Rodney Hood, Alec Burks and Trey Burke all are averaging double-digit points and form a talented backcourt in Utah. Dante Exum, the highly touted No. 5 pick in 2014, has yet to play this season after tearing his ACL last summer.

Utah also has a 2017 first rounder from the Golden State Warriors and a future first-rounder from the Oklahoma City Thunder with protections. When you combine the impressive talent already on the roster with Utah’s future draft picks, it’s easy to see why the future is bright in Salt Lake City.

2) Boston Celtics
Average age: 24.9; T-fourth youngest in NBA

The Celtics are in a great spot.

They have a collection of talented first- or second-year players (Marcus Smart, Terry Rozier, R.J. Hunter), several guys in their primes (Evan Turner, Avery Bradley, Isaiah Thomas) and some veterans on team-friendly contracts (Amir Johnson, David Lee, Jae Crowder).

It’s a good foundation, one that has excelled defensively to begin the season. It needs one or two superstars, though, as there’s no one on this roster who can take over games offensively late in the fourth quarter or when an opponent is erasing a lead with a huge run. Thomas is the closest they have.

The next Boston superstar could come from its treasure chest of first-round picks over the next few years. The Celtics own the Brooklyn Nets’ 2016 first-round selection, which given how poorly the Nets have played this season might turn into the No. 1 pick. The Celtics also have the Nets’ 2018 first-round pick, and they can swap first rounders with Brooklyn in 2017 if they want. None of these picks are protected, and the Nets’ likely fall to the bottom of the league standings with no obvious way back to contention could help the C’s build a championship core.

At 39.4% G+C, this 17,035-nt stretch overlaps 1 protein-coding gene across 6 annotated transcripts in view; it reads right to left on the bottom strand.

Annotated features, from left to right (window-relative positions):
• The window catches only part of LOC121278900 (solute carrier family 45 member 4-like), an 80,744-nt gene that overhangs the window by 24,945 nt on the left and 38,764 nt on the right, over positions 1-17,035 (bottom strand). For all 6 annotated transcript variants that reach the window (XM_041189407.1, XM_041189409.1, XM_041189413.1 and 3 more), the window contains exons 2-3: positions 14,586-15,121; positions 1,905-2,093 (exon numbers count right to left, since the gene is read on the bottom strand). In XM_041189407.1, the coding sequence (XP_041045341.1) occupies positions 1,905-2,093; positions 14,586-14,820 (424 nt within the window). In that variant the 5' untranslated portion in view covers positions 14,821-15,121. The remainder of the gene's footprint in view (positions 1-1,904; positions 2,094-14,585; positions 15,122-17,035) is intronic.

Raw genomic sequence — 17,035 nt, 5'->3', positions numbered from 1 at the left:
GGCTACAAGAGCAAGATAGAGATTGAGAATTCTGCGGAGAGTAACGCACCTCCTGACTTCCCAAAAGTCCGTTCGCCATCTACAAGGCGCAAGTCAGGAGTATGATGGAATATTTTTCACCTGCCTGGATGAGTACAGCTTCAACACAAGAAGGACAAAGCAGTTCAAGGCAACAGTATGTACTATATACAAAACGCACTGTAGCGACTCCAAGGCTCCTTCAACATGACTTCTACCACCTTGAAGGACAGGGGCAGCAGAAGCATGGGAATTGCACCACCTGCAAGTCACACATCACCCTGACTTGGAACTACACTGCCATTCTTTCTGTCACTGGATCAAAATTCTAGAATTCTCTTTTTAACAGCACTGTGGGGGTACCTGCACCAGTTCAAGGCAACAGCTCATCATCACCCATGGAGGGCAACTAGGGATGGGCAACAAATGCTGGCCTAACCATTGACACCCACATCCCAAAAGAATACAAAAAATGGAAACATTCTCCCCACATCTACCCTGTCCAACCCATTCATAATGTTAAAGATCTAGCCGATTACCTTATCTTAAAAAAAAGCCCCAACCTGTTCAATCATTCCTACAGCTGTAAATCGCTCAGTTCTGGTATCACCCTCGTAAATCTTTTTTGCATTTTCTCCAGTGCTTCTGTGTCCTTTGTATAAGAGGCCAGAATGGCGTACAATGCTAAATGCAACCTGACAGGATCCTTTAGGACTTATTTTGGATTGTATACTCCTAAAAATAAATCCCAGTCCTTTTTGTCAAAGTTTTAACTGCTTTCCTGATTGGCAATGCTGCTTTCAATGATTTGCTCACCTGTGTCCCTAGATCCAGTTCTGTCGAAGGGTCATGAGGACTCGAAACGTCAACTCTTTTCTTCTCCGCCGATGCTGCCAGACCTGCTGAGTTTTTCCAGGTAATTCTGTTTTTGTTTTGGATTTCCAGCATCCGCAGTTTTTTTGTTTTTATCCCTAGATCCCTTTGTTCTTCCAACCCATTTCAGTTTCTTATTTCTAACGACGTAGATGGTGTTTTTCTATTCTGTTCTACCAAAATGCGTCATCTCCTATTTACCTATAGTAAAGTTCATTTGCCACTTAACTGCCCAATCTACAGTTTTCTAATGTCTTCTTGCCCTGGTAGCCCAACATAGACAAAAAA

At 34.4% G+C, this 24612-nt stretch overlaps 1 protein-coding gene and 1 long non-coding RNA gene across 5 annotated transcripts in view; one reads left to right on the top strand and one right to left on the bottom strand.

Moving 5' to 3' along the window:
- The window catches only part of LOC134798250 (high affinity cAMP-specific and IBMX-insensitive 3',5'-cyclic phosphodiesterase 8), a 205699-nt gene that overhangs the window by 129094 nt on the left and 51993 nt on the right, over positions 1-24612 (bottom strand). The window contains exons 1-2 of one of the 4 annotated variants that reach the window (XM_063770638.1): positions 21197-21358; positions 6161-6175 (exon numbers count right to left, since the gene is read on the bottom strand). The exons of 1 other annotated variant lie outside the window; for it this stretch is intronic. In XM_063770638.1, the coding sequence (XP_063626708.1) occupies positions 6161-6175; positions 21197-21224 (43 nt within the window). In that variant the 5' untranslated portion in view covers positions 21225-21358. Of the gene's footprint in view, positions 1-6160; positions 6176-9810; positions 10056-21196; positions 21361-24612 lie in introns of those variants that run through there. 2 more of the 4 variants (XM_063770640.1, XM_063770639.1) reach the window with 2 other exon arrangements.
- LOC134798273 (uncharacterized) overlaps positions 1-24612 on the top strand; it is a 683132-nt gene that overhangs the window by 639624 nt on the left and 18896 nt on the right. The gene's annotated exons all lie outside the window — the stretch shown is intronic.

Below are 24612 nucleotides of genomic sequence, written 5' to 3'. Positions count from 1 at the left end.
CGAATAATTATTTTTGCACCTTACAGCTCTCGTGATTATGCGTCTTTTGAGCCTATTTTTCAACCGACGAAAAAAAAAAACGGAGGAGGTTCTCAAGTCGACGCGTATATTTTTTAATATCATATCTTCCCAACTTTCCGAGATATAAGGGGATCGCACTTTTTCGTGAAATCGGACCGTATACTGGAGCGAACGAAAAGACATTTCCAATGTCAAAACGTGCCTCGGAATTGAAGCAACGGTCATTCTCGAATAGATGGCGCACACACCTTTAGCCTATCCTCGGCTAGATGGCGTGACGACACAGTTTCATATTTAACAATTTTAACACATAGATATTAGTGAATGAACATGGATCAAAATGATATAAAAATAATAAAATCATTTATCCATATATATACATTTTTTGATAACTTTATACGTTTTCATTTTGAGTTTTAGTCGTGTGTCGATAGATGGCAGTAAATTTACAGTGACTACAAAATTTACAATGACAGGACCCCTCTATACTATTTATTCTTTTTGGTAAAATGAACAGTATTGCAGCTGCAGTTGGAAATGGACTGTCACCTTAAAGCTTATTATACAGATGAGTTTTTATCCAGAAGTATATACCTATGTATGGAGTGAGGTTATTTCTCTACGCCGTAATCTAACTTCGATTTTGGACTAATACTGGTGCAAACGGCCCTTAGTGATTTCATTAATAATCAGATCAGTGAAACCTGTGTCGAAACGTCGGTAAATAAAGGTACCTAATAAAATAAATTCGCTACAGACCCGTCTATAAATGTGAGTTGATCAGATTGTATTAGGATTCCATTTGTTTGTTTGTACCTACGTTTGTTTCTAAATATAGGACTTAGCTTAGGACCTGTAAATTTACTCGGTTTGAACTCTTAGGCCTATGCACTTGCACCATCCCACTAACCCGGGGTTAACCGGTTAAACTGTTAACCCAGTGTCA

We haven’t even mentioned the Celtics’ stable of other future first-round picks acquired via trades with the Dallas Mavericks, Minnesota Timberwolves and Memphis Grizzlies. Those selections are protected, and the details can be found here.

Boston is loaded for the future with tons of quality picks and a roster with young, improving talent. President of basketball operations Danny Ainge has many options to pursue in search of Banner 18.

1) Minnesota Timberwolves
Average age: 24.9; T-fourth youngest in NBA

The Timberwolves gave up a superstar in Kevin Love to acquire 2014 No. 1 pick Andrew Wiggins, and it could end up being a huge win for Minnesota. Wiggins’ sophomore campaign is off to a fantastic start — he’s averaging 21.5 points per game and using his athleticism to overwhelm defenses. He’s teamed up well with 2015 No. 1 pick Karl-Anthony Towns, who’s already a double-double machine.

In addition to the Wiggins-Towns duo, guards Ricky Rubio and Zach LaVine give Minnesota an exciting backcourt. Rubio is the perfect pass-first point guard to find scorers like Wiggins in the right spots.

Veterans such as Kevin Garnett, Tayshaun Prince and Andre Miller might not offer much on-court value, but their mentoring of the young players and leadership could prove quite valuable. KG is the perfect role model for an athletic big man like Towns.

The T-Wolves are on the rise, and even though they probably won’t be a playoff-caliber team this season, the chances of future success are high.

Thumbnail photo via Brad Rempel/USA TODAY Sports Images

Thumbnail photo via Jan 28, 2015; Minneapolis, MN, USA; Minnesota Timberwolves guard Andrew Wiggins (22) dribbles in the fourth quarter against the Boston Celtics guard Evan Turner (11) at Target Center. The Minnesota Timberwolves beat the Boston Celtics 110-98. Mandatory Credit: Brad Rempel-USA TODAY Sports